Manufactured Homes on Rural Acreage – More Affordable Option for Country Living

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Manufactured homes in America date to the 1870s with homes along the beachfront that were moved by teams of horses. By 1948, mobile homes had become more widely produced and by 1976 the US Congress passed the National Manufactured Housing Construction and Safety Act which assured that all homes were built to national standards. In 1980, congress approved changing the term “mobile home” to “manufactured home.”

Mobile home parks come to mind for many, but in the Pacific Northwest, it is common to see a manufactured home on acreage. In this current market, many buyers are priced out of stick-built homes. At the same time, buyers are unfamiliar with manufactured homes. Here is some information to keep in mind whether you are buying or selling a manufactured home.

Building codes for manufactured homes have evolved over the years and the homes now often have high end finish options. What can often be more important than the way the home was built is how well it has been cared for over the years. Overseen by Labor and Industries (L&I), building codes for manufactured homes do not allow the roof to be layered over. Any re-roofing, other than patching, requires that the original roof be removed, rather than installing a second layer. Fortunately, home inspectors are there to examine the condition of the home and give suggestions on repairs.

I think one of the best features of a manufactured home is that they often have vaulted ceilings, open floor plans, large bedrooms, full bathrooms, and the square footage is all usable space. Typically, the design of the house is a rectangle, but some designs have porches or are triple wide, offering some variety to the presentation.



For many years, lending on manufactured homes was very tight, with only some loan products offering financing. That stigma has followed those properties, though now, nearly every loan program will finance a manufactured home. There are, however, some things that are different in financing a manufactured home.


Age of home: Most lenders will finance anything that was built after June of 1976, when the Safety Act was passed. Typically, the older the home, the higher the interest rate.


Jumbo loans: Currently, there are no lenders that offer a jumbo loan product for a manufactured home. Why is this important to know? There are many occasions when a home sits on large acreage or is part of a larger farm whose value is quite high. Current conventional loan limits in Whatcom County are $548,250, so any value above that must come in the form of cash. We have had that become an issue on several properties.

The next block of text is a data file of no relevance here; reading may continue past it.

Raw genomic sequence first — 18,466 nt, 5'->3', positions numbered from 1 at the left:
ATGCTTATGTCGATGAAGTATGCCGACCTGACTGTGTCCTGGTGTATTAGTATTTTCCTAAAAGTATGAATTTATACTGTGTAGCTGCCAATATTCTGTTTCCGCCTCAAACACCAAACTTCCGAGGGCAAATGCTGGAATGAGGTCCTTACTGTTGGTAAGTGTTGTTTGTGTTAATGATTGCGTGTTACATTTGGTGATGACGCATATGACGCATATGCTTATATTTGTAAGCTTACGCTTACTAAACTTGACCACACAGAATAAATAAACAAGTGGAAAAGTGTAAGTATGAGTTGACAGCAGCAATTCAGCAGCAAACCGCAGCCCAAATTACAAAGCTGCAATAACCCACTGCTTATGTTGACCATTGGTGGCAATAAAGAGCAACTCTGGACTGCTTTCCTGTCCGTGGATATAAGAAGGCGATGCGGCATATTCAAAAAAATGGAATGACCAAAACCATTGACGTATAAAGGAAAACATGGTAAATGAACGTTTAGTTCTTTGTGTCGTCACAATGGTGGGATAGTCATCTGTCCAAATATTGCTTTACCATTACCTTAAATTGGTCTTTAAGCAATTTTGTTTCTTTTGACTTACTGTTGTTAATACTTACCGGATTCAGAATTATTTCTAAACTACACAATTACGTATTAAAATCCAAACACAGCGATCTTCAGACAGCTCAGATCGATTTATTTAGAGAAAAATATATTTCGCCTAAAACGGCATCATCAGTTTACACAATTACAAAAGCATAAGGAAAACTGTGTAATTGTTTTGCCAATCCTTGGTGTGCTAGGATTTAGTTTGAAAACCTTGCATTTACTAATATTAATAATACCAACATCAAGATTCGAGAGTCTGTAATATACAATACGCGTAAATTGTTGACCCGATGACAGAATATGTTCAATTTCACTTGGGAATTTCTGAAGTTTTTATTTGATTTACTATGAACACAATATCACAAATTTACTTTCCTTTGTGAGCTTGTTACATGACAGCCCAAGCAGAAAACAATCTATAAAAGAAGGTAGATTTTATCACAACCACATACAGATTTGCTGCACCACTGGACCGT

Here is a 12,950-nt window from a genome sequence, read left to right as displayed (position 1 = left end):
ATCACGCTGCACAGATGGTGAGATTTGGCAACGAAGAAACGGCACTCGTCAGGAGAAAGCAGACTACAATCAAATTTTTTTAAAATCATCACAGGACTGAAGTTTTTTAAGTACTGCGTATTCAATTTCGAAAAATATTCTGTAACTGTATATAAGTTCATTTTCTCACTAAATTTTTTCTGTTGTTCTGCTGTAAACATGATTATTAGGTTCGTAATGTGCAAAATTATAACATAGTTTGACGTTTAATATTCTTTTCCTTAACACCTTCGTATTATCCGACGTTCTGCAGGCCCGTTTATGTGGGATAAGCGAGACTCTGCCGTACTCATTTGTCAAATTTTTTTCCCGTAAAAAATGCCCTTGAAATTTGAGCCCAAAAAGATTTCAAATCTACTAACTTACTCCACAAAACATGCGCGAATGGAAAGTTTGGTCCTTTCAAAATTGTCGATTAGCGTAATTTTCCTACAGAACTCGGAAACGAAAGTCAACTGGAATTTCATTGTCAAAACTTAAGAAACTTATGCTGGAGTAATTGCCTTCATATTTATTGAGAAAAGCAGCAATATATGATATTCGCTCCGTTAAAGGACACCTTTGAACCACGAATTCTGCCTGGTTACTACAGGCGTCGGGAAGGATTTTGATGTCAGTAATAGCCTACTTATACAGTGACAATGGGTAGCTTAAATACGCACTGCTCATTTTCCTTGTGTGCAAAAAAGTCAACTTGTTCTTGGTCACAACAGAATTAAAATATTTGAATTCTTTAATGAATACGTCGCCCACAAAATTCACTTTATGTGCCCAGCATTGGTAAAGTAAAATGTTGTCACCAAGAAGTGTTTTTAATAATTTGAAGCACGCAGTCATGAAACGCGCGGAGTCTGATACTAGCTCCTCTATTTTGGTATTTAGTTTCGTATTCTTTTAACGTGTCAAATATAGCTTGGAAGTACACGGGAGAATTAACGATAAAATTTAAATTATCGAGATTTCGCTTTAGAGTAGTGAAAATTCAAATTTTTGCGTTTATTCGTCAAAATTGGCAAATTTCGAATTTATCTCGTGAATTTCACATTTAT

Tags and plates: Manufactured homes are considered personal property, like a car, and are licensed as such until the title is eliminated, affixing the home to the property legally. Title elimination will be required for a home mortgage. For lending purposes, the tag (usually found inside a kitchen cupboard) giving the specifications of the home, and the plate (found on the outside of the home) will be required by the appraiser. If they are not present, they must be ordered from L&I at an additional cost.


Modifications: Very few lenders will loan on a manufactured home that has been modified, or more commonly, has a deck or an addition that is attached to the home. Technically, any modifications to the home requires a permit from L&I, and it is rare to see that happen. Many portfolio lenders look past that, but anything underwritten by the federal government does not allow unpermitted additions.


Engineering certificate: Many loan programs will require a certificate from an engineer stating that the method of anchoring the manufactured home to the ground is acceptable. This is an additional cost to the buyer.


Moved: It is not uncommon to see a manufactured home that’s been moved from one property to another. Unfortunately, the most current lending laws do not allow financing on any manufactured home that has been moved more than once (from the sale lot to the home site). The only loan programs that will finance a moved home are portfolio lenders and VA loans. This does often affect the sale price of a home because it limits the potential buyers, and often has a higher interest rate assigned.


Shortly after I moved to Whatcom County in 2000, my family bought a manufactured home on 7.5 acres for $171,000. It was a new home at the time, and the outdoor arena and 8-stall barn were already in place. At the time, the belief was that manufactured homes would not increase in value, only the land would appreciate.

In 2016 when we considered building on the same property, we realized very quickly that removing the manufactured home and replacing it would cost us roughly $200,000 in equity (comparing sale prices of raw land to those with a home on it). That reality led us to purchase new property to build on and keep the first property as a rental. Now, the value of our first property is closer to $550,000.

What’s the takeaway? The stigma of manufactured homes is slowly going away. With a more attainable sales price, a manufactured home can be a wonderful option for making sure a buyer has the quality of life that rural living offers!

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